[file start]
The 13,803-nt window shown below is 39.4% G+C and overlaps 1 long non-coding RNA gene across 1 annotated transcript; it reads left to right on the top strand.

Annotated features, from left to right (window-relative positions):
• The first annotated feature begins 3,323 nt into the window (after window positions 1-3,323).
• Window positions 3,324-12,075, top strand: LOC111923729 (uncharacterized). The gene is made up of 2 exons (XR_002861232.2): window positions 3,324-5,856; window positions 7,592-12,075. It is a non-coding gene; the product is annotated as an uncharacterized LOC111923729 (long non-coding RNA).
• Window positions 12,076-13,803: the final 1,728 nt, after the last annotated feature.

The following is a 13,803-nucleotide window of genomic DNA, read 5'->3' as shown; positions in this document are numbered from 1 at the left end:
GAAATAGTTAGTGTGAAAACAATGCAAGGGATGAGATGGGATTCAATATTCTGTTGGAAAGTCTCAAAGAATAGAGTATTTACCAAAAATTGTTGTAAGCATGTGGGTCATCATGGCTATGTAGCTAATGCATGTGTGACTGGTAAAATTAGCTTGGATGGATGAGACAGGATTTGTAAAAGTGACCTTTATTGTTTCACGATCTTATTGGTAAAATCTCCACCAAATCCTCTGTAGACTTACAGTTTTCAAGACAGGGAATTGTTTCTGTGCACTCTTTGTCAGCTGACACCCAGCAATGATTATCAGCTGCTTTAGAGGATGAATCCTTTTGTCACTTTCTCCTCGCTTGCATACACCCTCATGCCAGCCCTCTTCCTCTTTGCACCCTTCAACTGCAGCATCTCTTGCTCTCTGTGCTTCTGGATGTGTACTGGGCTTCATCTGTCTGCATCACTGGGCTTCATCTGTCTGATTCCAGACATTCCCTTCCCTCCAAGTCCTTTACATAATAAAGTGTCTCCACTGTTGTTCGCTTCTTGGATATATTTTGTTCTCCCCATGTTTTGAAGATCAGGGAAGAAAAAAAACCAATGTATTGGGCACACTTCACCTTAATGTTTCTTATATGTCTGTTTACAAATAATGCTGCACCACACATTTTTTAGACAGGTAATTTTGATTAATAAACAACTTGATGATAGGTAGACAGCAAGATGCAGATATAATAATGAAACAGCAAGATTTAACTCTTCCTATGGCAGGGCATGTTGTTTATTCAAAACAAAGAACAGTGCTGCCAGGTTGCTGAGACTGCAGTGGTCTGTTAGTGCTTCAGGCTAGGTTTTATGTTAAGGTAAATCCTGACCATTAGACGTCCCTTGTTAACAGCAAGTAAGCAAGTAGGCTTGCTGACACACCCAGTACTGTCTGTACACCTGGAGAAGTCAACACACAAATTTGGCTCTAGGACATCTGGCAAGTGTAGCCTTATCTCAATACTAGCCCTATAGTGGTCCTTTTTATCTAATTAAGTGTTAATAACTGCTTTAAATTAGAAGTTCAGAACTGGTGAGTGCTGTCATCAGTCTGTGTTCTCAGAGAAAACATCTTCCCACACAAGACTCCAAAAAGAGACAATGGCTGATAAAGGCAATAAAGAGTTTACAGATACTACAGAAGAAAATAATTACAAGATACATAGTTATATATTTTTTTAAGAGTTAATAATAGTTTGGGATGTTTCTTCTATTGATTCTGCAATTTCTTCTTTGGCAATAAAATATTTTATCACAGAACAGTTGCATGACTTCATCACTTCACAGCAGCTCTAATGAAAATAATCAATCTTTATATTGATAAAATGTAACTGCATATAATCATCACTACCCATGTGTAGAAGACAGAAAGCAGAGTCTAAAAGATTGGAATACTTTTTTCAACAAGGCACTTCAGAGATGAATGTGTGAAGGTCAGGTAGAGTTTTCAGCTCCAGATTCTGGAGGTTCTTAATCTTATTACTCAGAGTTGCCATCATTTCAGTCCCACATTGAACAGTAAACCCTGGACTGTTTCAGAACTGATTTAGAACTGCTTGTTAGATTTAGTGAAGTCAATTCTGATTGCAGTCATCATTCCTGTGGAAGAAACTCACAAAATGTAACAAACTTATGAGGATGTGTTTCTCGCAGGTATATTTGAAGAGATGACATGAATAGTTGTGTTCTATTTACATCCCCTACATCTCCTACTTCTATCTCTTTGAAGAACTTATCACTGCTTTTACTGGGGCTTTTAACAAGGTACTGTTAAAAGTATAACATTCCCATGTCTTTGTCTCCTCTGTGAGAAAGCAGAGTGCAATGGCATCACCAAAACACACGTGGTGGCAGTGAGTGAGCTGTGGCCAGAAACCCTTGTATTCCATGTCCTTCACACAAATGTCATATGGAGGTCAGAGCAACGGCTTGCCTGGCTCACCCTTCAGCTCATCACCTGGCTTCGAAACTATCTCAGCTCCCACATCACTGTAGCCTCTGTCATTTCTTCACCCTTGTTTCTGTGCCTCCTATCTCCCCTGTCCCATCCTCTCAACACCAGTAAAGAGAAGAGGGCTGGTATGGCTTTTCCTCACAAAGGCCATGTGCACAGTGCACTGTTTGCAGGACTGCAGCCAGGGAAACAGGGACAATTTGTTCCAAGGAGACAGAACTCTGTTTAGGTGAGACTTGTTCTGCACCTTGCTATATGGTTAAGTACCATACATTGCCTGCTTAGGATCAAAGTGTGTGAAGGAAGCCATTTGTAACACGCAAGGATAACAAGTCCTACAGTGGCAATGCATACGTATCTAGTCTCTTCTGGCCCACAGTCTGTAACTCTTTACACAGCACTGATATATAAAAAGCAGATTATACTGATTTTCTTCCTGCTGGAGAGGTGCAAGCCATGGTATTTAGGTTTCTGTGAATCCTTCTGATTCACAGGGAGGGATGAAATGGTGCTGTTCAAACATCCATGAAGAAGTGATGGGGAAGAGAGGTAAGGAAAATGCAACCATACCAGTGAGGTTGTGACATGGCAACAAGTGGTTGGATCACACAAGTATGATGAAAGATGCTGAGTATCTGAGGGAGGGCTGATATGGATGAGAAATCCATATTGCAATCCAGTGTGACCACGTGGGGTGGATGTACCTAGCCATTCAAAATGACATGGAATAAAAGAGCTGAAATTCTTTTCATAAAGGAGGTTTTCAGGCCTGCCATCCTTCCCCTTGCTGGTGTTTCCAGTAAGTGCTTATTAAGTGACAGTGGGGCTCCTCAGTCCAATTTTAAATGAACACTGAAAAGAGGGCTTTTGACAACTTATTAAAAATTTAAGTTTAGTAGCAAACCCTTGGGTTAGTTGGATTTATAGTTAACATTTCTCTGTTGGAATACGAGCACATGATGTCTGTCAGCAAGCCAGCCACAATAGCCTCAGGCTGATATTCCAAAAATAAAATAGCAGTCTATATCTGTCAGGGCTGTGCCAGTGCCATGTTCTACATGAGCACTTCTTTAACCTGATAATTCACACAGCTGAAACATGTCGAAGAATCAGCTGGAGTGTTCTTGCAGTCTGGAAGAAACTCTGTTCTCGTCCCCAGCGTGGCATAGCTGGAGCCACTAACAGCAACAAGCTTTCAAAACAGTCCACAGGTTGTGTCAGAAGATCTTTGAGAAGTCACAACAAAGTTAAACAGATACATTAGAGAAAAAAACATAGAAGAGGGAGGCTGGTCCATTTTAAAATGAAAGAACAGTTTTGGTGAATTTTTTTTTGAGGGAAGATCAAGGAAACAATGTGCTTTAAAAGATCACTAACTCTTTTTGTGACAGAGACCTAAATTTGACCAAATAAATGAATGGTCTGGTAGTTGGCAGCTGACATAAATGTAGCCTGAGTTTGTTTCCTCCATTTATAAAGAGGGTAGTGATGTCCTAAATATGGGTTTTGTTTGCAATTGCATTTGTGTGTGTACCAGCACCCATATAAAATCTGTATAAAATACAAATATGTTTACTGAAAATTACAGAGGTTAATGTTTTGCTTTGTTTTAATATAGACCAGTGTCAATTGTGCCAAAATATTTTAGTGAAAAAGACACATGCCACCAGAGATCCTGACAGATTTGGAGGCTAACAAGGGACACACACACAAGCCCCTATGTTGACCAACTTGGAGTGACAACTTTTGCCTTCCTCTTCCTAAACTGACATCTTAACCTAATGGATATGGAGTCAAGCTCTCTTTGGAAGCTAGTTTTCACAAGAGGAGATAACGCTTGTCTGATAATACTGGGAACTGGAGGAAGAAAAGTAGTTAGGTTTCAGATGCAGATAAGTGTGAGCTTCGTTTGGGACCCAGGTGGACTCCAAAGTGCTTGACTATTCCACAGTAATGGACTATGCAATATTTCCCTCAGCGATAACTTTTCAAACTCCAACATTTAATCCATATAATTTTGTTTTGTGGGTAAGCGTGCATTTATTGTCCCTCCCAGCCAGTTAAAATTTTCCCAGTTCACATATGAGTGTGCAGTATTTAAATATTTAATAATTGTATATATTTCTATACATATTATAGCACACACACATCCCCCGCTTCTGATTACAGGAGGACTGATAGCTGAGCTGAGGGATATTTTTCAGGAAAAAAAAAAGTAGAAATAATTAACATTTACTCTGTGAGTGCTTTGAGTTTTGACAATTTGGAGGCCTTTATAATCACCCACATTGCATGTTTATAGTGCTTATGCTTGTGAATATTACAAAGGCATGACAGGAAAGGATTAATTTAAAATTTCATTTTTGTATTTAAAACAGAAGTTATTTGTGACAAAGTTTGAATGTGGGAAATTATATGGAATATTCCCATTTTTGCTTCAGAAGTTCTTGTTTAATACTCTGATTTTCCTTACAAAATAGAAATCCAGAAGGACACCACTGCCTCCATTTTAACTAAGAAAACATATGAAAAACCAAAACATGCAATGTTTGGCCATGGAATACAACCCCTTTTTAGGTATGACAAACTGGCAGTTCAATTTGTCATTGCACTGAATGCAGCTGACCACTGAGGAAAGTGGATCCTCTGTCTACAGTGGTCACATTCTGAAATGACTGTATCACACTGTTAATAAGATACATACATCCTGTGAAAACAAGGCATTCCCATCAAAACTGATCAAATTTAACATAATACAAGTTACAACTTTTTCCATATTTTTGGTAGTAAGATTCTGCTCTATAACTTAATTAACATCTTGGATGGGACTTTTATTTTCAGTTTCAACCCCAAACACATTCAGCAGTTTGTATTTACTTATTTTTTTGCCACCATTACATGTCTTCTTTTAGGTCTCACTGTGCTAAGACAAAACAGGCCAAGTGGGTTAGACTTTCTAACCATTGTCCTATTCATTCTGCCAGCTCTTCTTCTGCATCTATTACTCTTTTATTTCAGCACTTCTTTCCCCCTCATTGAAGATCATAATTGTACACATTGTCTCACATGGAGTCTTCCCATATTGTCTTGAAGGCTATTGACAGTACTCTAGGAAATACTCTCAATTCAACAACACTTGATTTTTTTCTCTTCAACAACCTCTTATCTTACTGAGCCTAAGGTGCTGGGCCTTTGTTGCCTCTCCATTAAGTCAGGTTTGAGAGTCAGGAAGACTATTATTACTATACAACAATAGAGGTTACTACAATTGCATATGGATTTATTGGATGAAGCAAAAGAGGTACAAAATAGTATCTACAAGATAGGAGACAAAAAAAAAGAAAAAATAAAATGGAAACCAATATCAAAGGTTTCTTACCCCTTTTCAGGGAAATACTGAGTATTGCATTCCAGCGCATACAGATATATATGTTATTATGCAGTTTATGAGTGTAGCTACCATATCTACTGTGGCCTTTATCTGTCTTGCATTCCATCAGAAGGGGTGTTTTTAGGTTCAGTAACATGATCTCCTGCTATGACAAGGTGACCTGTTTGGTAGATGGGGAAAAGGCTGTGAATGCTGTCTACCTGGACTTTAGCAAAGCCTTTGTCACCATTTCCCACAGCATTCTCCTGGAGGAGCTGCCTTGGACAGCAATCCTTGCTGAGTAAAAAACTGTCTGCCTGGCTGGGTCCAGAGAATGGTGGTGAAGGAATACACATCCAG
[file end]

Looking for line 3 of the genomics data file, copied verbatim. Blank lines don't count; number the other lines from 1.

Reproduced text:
• The first annotated feature begins 3,323 nt into the window (after window positions 1-3,323).